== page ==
Automatic tabulators to play a new role in Florida recounts
Uncounted provisional ballots sit in boxes at the Schuylkill County Election Bureau in Pottsville, Pa. Image via AP.

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A new law takes effect Friday.

While Florida is avoiding the protracted challenges to the 2020 presidential election that is happening in other states, should the next election be closer, there will be new tools to vouch for the vote’s accuracy.

HB 1005 from the 2020 Legislative Session goes into law Friday.

The measure, sponsored in the House by Jacksonville Beach Republican Rep. Cord Byrd, would give supervisors of elections more tools to audit election counts.

The bill allows canvassing boards on the county level to use automatic tabulating equipment on the machine and manual recounts, culling undervotes and overvotes in those close elections.

This would “reduce the potential for human error,” as Sen. Bill Montford, the Tallahassee Democrat who carried the Senate version of the legislation, said in the fall of 2020.

In Florida, which typically is “too close to call” through the bitter end, no fewer than three recounts took place in 2018, as all were within the .5% vote margin that triggers the procedure in statute.

In the Agriculture Commissioner race, Democrat Nikki Fried defeated Republican Matt Caldwell by just .06%, a margin requiring not just a machine recount but a manual version.

Meanwhile, Gov. Ron DeSantis narrowly defeated Democrat Andrew Gillum after a mandated machine recount.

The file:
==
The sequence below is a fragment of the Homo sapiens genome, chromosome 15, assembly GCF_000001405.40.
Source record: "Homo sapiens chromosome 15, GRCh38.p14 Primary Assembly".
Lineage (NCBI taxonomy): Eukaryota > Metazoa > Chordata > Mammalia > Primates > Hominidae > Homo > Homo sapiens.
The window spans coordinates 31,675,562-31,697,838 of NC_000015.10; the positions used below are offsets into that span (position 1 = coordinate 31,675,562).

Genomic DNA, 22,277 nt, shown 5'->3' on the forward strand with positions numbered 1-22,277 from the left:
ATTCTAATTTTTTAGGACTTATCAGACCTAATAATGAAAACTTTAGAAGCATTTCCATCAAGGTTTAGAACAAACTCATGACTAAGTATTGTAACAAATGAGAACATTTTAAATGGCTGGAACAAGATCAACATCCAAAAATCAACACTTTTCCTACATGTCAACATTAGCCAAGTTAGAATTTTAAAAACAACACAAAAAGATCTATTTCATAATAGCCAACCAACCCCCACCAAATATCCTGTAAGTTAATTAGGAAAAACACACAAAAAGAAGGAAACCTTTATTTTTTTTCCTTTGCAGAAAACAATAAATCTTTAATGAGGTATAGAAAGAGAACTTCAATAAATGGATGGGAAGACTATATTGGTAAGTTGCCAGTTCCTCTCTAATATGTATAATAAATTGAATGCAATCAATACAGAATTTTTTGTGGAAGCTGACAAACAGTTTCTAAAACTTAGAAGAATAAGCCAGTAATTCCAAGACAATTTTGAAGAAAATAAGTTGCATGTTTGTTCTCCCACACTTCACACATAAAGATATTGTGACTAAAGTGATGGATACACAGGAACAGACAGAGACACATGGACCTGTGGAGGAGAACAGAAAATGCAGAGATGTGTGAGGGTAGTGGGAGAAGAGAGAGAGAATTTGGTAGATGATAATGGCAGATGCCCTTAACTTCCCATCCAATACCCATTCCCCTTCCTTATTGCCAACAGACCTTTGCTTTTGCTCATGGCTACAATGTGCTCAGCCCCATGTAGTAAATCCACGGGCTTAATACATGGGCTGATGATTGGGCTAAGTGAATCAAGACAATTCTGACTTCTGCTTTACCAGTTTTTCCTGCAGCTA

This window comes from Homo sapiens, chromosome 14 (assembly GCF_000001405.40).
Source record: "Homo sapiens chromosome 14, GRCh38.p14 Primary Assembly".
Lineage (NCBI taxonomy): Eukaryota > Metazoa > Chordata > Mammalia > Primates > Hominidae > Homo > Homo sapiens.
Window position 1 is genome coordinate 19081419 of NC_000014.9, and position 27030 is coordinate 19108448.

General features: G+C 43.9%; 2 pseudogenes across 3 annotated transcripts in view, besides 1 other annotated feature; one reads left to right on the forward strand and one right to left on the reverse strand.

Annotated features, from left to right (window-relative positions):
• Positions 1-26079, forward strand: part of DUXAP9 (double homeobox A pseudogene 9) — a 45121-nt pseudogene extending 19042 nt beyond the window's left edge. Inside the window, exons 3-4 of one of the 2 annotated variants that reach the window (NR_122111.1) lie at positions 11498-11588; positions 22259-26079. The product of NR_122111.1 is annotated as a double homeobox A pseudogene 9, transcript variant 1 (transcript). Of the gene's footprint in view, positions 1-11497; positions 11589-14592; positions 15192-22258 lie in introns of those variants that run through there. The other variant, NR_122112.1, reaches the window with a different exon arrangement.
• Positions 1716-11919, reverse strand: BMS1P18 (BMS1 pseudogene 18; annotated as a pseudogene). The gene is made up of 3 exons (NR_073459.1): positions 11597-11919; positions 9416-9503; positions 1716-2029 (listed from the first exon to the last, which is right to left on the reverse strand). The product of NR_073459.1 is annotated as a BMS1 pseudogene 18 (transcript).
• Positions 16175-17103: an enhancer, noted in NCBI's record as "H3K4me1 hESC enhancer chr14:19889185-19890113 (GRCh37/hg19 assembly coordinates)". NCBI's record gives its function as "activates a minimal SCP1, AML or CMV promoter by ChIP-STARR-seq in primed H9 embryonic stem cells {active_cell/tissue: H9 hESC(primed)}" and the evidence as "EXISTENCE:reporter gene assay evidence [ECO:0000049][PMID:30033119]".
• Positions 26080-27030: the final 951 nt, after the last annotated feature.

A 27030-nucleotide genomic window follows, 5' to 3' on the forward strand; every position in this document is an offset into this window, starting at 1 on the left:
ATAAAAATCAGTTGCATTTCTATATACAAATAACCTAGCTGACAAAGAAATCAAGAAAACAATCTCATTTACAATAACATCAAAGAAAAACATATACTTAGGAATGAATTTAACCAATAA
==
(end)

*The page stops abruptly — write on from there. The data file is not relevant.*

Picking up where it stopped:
The win was by just 0.4 percentage points, a spread of 33,652 votes. Because the spread was above .25%, no manual recount was required.

U.S. Sen. Bill Nelson lost by a narrow margin in his Senate race to then-Gov. Rick Scott. That contest did trigger a manual recount, a procedure that cut Scott’s lead over Nelson to just 10,033 votes, or .12%.

A legislative analysis from the Florida House notes that the new law “allows for the counting of the actual paper ballots or the digital image of the ballots.

“In addition, a county canvassing board or local board involved in the recount may compare a digital image of a ballot to its corresponding physical paper ballot during a manual recount,” the analysis adds.

The bill is not expected to have the dreaded “negative fiscal impact” on local governments. Still, that same analysis notes that the bill “may result in a positive fiscal impact to private sector companies that manufacture or sell automatic tabulating machines.”

“As these machines become available for use as recount machines, counties would likely be incentivized to procure the machines to expedite the recount process,” the write-up adds.

One group that urged a veto in vain noted that the bill would create a condition where one vendor would capitalize from a sole source contract, suggesting that the new law could imperil national security itself.

But Florida Republicans, including the Governor who signed HB 1005 into law, have crowed about Florida’s election administration performance.

“Why can’t these states be more like Florida,” Gov. Ron DeSantis said in the aftermath of the 2020 election. “The way Florida did it, I think inspires confidence, I think that’s how elections should be run.”

Ideally, this new law will only add more “confidence” to the Florida election equation.

A.G. Gancarski

A.G. Gancarski has been a correspondent for FloridaPolitics.com since 2014. In 2018, he was a finalist for an Association of Alternative Newsweeklies "best political column." He can be reached at [email protected]



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